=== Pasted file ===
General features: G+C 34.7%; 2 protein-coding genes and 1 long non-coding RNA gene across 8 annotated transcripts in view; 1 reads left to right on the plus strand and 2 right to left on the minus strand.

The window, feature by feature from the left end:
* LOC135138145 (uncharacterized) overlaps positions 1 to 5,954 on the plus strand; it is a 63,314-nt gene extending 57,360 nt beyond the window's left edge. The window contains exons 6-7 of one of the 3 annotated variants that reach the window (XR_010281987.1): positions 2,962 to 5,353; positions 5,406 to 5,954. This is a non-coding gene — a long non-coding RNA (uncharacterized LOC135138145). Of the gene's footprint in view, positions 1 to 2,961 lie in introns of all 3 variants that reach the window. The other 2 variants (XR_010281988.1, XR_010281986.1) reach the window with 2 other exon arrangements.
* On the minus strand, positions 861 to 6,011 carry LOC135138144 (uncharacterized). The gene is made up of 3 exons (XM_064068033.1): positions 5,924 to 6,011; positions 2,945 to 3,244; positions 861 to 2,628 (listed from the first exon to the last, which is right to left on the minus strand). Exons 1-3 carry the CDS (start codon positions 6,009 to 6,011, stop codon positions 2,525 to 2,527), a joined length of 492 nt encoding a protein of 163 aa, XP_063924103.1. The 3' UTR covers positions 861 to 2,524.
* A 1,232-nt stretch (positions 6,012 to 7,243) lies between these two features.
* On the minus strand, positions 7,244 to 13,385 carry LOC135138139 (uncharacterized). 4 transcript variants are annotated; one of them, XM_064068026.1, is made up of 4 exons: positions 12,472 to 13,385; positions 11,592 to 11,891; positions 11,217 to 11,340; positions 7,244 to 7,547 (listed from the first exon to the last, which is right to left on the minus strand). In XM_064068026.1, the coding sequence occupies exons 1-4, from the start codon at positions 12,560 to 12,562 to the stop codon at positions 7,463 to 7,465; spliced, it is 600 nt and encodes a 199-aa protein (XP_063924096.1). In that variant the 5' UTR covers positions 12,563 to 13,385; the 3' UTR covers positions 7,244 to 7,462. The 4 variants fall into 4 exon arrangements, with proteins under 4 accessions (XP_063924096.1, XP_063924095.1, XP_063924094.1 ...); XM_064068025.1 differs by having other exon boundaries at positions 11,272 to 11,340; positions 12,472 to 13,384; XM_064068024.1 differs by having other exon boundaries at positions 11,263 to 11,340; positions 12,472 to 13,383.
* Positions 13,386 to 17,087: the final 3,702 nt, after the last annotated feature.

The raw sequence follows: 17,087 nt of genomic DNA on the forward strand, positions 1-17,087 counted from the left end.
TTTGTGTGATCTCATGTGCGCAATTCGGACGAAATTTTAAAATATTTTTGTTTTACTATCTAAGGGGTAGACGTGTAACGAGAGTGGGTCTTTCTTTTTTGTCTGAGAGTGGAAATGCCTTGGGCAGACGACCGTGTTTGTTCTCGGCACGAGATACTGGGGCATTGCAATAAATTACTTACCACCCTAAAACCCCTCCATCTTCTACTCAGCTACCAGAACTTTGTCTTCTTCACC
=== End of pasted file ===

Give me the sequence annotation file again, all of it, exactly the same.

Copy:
General features: G+C 34.7%; 2 protein-coding genes and 1 long non-coding RNA gene across 8 annotated transcripts in view; 1 reads left to right on the plus strand and 2 right to left on the minus strand.

The window, feature by feature from the left end:
* LOC135138145 (uncharacterized) overlaps positions 1 to 5,954 on the plus strand; it is a 63,314-nt gene extending 57,360 nt beyond the window's left edge. The window contains exons 6-7 of one of the 3 annotated variants that reach the window (XR_010281987.1): positions 2,962 to 5,353; positions 5,406 to 5,954. This is a non-coding gene — a long non-coding RNA (uncharacterized LOC135138145). Of the gene's footprint in view, positions 1 to 2,961 lie in introns of all 3 variants that reach the window. The other 2 variants (XR_010281988.1, XR_010281986.1) reach the window with 2 other exon arrangements.
* On the minus strand, positions 861 to 6,011 carry LOC135138144 (uncharacterized). The gene is made up of 3 exons (XM_064068033.1): positions 5,924 to 6,011; positions 2,945 to 3,244; positions 861 to 2,628 (listed from the first exon to the last, which is right to left on the minus strand). Exons 1-3 carry the CDS (start codon positions 6,009 to 6,011, stop codon positions 2,525 to 2,527), a joined length of 492 nt encoding a protein of 163 aa, XP_063924103.1. The 3' UTR covers positions 861 to 2,524.
* A 1,232-nt stretch (positions 6,012 to 7,243) lies between these two features.
* On the minus strand, positions 7,244 to 13,385 carry LOC135138139 (uncharacterized). 4 transcript variants are annotated; one of them, XM_064068026.1, is made up of 4 exons: positions 12,472 to 13,385; positions 11,592 to 11,891; positions 11,217 to 11,340; positions 7,244 to 7,547 (listed from the first exon to the last, which is right to left on the minus strand). In XM_064068026.1, the coding sequence occupies exons 1-4, from the start codon at positions 12,560 to 12,562 to the stop codon at positions 7,463 to 7,465; spliced, it is 600 nt and encodes a 199-aa protein (XP_063924096.1). In that variant the 5' UTR covers positions 12,563 to 13,385; the 3' UTR covers positions 7,244 to 7,462. The 4 variants fall into 4 exon arrangements, with proteins under 4 accessions (XP_063924096.1, XP_063924095.1, XP_063924094.1 ...); XM_064068025.1 differs by having other exon boundaries at positions 11,272 to 11,340; positions 12,472 to 13,384; XM_064068024.1 differs by having other exon boundaries at positions 11,263 to 11,340; positions 12,472 to 13,383.
* Positions 13,386 to 17,087: the final 3,702 nt, after the last annotated feature.

The raw sequence follows: 17,087 nt of genomic DNA on the forward strand, positions 1-17,087 counted from the left end.
TTTGTGTGATCTCATGTGCGCAATTCGGACGAAATTTTAAAATATTTTTGTTTTACTATCTAAGGGGTAGACGTGTAACGAGAGTGGGTCTTTCTTTTTTGTCTGAGAGTGGAAATGCCTTGGGCAGACGACCGTGTTTGTTCTCGGCACGAGATACTGGGGCATTGCAATAAATTACTTACCACCCTAAAACCCCTCCATCTTCTACTCAGCTACCAGAACTTTGTCTTCTTCACC